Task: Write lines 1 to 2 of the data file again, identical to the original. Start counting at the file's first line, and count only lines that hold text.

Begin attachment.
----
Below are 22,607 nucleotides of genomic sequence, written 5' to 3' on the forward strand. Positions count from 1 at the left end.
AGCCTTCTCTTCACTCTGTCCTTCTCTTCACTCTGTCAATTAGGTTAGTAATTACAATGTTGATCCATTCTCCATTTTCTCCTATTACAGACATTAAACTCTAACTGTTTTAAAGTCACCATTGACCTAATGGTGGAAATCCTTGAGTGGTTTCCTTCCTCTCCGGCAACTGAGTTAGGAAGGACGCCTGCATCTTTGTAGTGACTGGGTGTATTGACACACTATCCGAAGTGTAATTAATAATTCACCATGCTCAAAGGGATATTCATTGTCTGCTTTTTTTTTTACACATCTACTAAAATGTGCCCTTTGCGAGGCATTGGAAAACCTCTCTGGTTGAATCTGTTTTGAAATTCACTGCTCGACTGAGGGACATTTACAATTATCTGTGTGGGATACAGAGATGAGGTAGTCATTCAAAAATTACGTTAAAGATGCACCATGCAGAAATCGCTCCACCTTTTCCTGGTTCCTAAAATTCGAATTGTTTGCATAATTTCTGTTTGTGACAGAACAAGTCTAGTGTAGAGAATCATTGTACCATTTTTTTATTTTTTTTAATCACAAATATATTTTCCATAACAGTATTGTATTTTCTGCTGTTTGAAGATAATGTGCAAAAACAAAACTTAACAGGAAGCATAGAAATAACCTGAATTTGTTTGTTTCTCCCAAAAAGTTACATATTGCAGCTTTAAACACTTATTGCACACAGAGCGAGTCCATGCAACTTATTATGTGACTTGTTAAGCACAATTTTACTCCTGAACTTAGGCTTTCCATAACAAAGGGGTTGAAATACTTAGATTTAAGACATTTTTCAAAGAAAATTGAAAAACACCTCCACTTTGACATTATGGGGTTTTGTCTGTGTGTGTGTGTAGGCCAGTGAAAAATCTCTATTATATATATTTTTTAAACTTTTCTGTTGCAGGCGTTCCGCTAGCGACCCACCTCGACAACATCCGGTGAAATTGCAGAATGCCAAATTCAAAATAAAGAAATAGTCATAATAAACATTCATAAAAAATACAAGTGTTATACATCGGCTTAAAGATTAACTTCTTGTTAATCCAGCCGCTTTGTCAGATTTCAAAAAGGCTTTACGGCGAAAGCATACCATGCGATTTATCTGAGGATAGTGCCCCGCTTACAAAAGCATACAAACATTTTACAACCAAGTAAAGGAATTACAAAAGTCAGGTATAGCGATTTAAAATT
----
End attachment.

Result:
Below are 22,607 nucleotides of genomic sequence, written 5' to 3' on the forward strand. Positions count from 1 at the left end.
AGCCTTCTCTTCACTCTGTCCTTCTCTTCACTCTGTCAATTAGGTTAGTAATTACAATGTTGATCCATTCTCCATTTTCTCCTATTACAGACATTAAACTCTAACTGTTTTAAAGTCACCATTGACCTAATGGTGGAAATCCTTGAGTGGTTTCCTTCCTCTCCGGCAACTGAGTTAGGAAGGACGCCTGCATCTTTGTAGTGACTGGGTGTATTGACACACTATCCGAAGTGTAATTAATAATTCACCATGCTCAAAGGGATATTCATTGTCTGCTTTTTTTTTTACACATCTACTAAAATGTGCCCTTTGCGAGGCATTGGAAAACCTCTCTGGTTGAATCTGTTTTGAAATTCACTGCTCGACTGAGGGACATTTACAATTATCTGTGTGGGATACAGAGATGAGGTAGTCATTCAAAAATTACGTTAAAGATGCACCATGCAGAAATCGCTCCACCTTTTCCTGGTTCCTAAAATTCGAATTGTTTGCATAATTTCTGTTTGTGACAGAACAAGTCTAGTGTAGAGAATCATTGTACCATTTTTTTATTTTTTTTAATCACAAATATATTTTCCATAACAGTATTGTATTTTCTGCTGTTTGAAGATAATGTGCAAAAACAAAACTTAACAGGAAGCATAGAAATAACCTGAATTTGTTTGTTTCTCCCAAAAAGTTACATATTGCAGCTTTAAACACTTATTGCACACAGAGCGAGTCCATGCAACTTATTATGTGACTTGTTAAGCACAATTTTACTCCTGAACTTAGGCTTTCCATAACAAAGGGGTTGAAATACTTAGATTTAAGACATTTTTCAAAGAAAATTGAAAAACACCTCCACTTTGACATTATGGGGTTTTGTCTGTGTGTGTGTGTAGGCCAGTGAAAAATCTCTATTATATATATTTTTTAAACTTTTCTGTTGCAGGCGTTCCGCTAGCGACCCACCTCGACAACATCCGGTGAAATTGCAGAATGCCAAATTCAAAATAAAGAAATAGTCATAATAAACATTCATAAAAAATACAAGTGTTATACATCGGCTTAAAGATTAACTTCTTGTTAATCCAGCCGCTTTGTCAGATTTCAAAAAGGCTTTACGGCGAAAGCATACCATGCGATTTATCTGAGGATAGTGCCCCGCTTACAAAAGCATACAAACATTTTACAACCAAGTAAAGGAATTACAAAAGTCAGGTATAGCGATTTAAAATT